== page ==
It was on his front porch in 1998 that Sun Microsystems co-founder Andy Bechtolsheim met with Sergey Brin and Larry Page, both then Stanford students, and wrote the first check to Google. Cheriton, to his good fortune, matched the contribution.
Several years earlier, he and Bechtolsheim co-founded Granite Systems (a key acquisition for Cisco Systems that allowed it to branch beyond routers) and then in 2001, Kealia, which Sun snatched up during its rudderless years following the dot-com crash.
Cheriton is still a believer in Google. It is a new type of company that moves faster than companies in the past, he said last Thursday during an on-stage interview at the Churchill Club in Silicon Valley. Decision-making is driven by data and quick-acting managers harnessing powerful computers to process reams of information, he says.
“I think innovation is a little overrated,” he said. “It’s all about execution.” At Google, execution makes it hard for any competitor to mount a frontal search engine assault.
So where does Cheriton think innovation should be focused? The answer is equally simple and broad: computer infrastructure. For 30 years, computer innovation has moved up the “stack” from chips to operating systems, to middleware, applications and finally social networks.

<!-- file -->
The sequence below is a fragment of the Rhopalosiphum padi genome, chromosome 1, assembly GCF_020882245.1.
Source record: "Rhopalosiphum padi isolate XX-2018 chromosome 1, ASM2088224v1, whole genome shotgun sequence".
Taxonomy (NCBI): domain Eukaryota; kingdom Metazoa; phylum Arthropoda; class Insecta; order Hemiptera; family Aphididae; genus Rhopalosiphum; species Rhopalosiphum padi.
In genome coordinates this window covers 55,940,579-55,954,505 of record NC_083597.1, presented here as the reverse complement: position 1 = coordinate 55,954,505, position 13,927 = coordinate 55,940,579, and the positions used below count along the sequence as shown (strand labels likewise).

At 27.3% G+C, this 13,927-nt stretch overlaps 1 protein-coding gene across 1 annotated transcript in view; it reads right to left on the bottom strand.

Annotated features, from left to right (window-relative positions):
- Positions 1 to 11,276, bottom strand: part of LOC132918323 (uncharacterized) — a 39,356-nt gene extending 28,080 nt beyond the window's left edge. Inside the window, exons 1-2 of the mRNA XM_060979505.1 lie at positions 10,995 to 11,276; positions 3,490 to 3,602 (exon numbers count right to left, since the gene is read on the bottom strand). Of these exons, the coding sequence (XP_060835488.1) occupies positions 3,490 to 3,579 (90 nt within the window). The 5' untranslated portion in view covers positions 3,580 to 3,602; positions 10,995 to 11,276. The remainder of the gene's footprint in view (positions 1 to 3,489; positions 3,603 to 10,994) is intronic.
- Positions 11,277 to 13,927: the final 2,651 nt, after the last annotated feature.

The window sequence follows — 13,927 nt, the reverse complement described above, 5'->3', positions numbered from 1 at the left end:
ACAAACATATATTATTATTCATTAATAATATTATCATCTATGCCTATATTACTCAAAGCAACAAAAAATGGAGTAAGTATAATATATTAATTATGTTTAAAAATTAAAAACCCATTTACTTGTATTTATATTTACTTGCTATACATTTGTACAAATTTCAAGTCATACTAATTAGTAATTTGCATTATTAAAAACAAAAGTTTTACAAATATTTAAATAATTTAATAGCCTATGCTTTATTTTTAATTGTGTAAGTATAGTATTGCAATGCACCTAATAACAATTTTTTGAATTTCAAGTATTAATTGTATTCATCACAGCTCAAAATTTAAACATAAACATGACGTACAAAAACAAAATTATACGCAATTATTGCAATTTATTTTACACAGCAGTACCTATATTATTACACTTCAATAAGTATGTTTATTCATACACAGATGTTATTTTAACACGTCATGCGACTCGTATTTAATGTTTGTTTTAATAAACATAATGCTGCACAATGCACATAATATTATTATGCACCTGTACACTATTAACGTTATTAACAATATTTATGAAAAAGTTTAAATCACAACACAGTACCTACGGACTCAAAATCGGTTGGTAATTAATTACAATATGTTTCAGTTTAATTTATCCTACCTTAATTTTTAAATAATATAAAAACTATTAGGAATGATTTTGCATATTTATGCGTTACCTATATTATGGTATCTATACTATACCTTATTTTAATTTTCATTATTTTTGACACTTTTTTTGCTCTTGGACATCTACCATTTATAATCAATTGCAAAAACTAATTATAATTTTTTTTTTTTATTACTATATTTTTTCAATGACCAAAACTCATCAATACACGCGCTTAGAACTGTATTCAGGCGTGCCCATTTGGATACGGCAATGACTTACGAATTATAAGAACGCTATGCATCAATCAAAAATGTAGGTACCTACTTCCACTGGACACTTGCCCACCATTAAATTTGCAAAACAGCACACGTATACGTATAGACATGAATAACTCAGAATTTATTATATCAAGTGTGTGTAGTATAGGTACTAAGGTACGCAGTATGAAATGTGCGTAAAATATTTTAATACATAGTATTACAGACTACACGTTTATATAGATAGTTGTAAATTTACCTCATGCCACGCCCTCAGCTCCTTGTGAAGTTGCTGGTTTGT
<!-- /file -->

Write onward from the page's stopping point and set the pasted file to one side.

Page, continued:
This stack was built rapidly, and “there’s a big opportunity to (go back and) build better infrastructure,” he says. “We don’t have to go to the next level,” or layer.
Software development models are the same ones used 30 years ago, for instance, with the top 25 programming errors largely unchanged, he says. Processor utilization in some applications remains inefficiently low. And networking quality has room for improvement.
Entrepreneurs live in a “golden era,” he added. Starting a company is easier that it was 20 years ago. It’s simpler to connect to investors and products grow faster, he says.
Today, entrepreneurs need three things, Cheriton advised. They need passion to overcome the ups and downs of a young company. They need the sensibility to understand how products fit into a market. And “they have to have the ability to build a friends network” stretching from board members to employees, he said.